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Creating a reusable React Query component for your REST API

When implementing a new UI component I always start with the layouting and mock the server communication by providing defaultProps and empty click listeners for user interactions. After completing the UI components I replace the mocked functions and props with the real thing.

I reinvented the wheel over and over again in every component which consumes data from a server. Using and configuring fetch with HTTP headers, deserialization logic and handling success, error and loading states add many and often duplicate lines to your codebase.

Wouldn’t it be nice to outsource the communication logic to a reusable component?

Just do it.

import React, { Fragment } from 'react';
import { Query } from './Query';
import { Loading, ErrorMessage, EndpointList } from './common';

export const BasicQuery = () => (
  <Fragment>
    <h2>BasicQuery</h2>
    <Query url="https://api.github.com">
      {({ state: { data, loading, error }, actions }) => {
        if (loading) {
          return <Loading />;
        }

        if (error) {
          return <ErrorMessage error={error} />;
        }

        if (data) {
          return (
            <React.Fragment>
              <button onClick={actions.fetch}>Reload</button>
              <EndpointList endpoints={data} />
            </React.Fragment>
          );
        }

        return null;
      }}
    </Query>
  </Fragment>
);

Working on a React application which consumes an API you have to deal with a bunch of difficulties. For every request you need to handle a loading, error and success state.

Integrating this functionality in an existing component will increase the complexity of it and does not leverage the component based approach of React.

Computer Science isn’t a new thing anymore and we are rediscovering some rules and tools from the old days. One of them is the rule of separation of concerns.

Write programs that do one thing and do it well

Doug McIlroy

Let’s transfer this quote by the inventor of the Unix pipe to React components, where a component in a React application is the corresponding program in a unix system. Provide props to control the behavior of a component and use an universal interface for your output. In JavaScript our universal interface is the function type — this leads us to Composite Components.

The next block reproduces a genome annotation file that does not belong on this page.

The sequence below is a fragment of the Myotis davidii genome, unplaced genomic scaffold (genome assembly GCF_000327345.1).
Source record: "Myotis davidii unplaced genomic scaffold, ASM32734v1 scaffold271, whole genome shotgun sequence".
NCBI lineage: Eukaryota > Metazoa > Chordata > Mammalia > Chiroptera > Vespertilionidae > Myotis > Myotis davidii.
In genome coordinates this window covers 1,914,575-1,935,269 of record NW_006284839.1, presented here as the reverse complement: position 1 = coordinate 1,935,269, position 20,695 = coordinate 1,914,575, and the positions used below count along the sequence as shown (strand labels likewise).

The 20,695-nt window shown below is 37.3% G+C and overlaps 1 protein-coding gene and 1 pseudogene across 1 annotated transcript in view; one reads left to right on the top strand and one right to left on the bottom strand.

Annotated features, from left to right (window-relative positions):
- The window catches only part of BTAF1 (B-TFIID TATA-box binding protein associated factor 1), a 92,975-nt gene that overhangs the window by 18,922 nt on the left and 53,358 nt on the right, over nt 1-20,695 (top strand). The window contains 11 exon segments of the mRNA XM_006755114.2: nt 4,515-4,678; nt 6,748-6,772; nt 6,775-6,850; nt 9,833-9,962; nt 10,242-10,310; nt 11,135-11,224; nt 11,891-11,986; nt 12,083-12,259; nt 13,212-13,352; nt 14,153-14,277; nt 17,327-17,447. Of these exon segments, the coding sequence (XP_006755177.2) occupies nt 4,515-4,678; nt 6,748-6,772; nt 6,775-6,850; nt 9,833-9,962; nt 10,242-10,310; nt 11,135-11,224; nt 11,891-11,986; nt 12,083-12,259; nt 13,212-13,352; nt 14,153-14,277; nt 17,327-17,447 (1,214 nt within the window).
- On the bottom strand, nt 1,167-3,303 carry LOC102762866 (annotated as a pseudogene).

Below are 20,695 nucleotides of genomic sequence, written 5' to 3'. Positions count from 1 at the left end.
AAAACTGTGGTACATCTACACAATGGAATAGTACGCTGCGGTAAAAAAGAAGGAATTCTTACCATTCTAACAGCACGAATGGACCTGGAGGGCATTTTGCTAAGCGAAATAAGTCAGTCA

Provide reusable functionality with Composite Components

The composite component pattern is getting promoted by Kent C. Dodds which leverages another design principle in addition to the one-thing-principle: the inversion of control, which shifts the non-core functionality to another component.

Using a Query component gives you the ability to fetch a url — not no less. The decision which jsx-elements to render, based on the query result, is shifted to the using side. The Query component has no strong coupling to any component, not to the url nor any other prerequisite.

It is fully customizable wherever it is used. You can provide a custom deserialize function to deal with different response types like json, text or xml, check for the response status codes and alter the default behavior in place. A state reducer lets you intercept the state updates to change the Query component behavior based on the response results.

The Query component is a Composite Component and additionally renders a React Context Provider which wraps its children. This enables the using side to use Compound Components. Let’s see this in action:

import React, { Fragment } from 'react';
import { Query } from './Query';
import { Loading, ErrorMessage, SearchInput } from './common';

export const DynamicUrlQuery = () => (
  <Query
    options={{
      headers: { accept: 'application/json' },
    }}
    disableInitialFetch
  >
    {({ state: { data, loading, error }, actions }) => {
      const handleSearch = value =>
        actions.fetch({
          url:
            'https://api.github.com/search/users?q=' +
            encodeURIComponent(value),
          method: 'GET', // optional
        });

      return (
        <Fragment>
          <h2>DynamicUrlQuery</h2>